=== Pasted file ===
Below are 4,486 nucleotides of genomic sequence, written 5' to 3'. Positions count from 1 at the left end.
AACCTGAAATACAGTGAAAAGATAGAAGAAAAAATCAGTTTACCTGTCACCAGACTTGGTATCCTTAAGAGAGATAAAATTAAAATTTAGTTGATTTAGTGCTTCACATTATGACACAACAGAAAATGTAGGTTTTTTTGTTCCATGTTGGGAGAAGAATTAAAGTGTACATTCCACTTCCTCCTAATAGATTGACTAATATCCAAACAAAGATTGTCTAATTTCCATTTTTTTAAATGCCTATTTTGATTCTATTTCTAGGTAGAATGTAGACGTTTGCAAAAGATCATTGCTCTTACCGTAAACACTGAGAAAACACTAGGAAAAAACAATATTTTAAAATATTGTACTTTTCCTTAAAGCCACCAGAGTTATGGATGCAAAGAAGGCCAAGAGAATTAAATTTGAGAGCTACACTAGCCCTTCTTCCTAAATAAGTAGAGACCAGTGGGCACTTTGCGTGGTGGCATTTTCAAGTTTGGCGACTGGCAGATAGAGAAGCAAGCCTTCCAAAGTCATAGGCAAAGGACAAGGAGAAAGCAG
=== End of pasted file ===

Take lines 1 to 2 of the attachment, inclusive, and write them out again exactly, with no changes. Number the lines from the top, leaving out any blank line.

Below are 4,486 nucleotides of genomic sequence, written 5' to 3'. Positions count from 1 at the left end.
AACCTGAAATACAGTGAAAAGATAGAAGAAAAAATCAGTTTACCTGTCACCAGACTTGGTATCCTTAAGAGAGATAAAATTAAAATTTAGTTGATTTAGTGCTTCACATTATGACACAACAGAAAATGTAGGTTTTTTTGTTCCATGTTGGGAGAAGAATTAAAGTGTACATTCCACTTCCTCCTAATAGATTGACTAATATCCAAACAAAGATTGTCTAATTTCCATTTTTTTAAATGCCTATTTTGATTCTATTTCTAGGTAGAATGTAGACGTTTGCAAAAGATCATTGCTCTTACCGTAAACACTGAGAAAACACTAGGAAAAAACAATATTTTAAAATATTGTACTTTTCCTTAAAGCCACCAGAGTTATGGATGCAAAGAAGGCCAAGAGAATTAAATTTGAGAGCTACACTAGCCCTTCTTCCTAAATAAGTAGAGACCAGTGGGCACTTTGCGTGGTGGCATTTTCAAGTTTGGCGACTGGCAGATAGAGAAGCAAGCCTTCCAAAGTCATAGGCAAAGGACAAGGAGAAAGCAG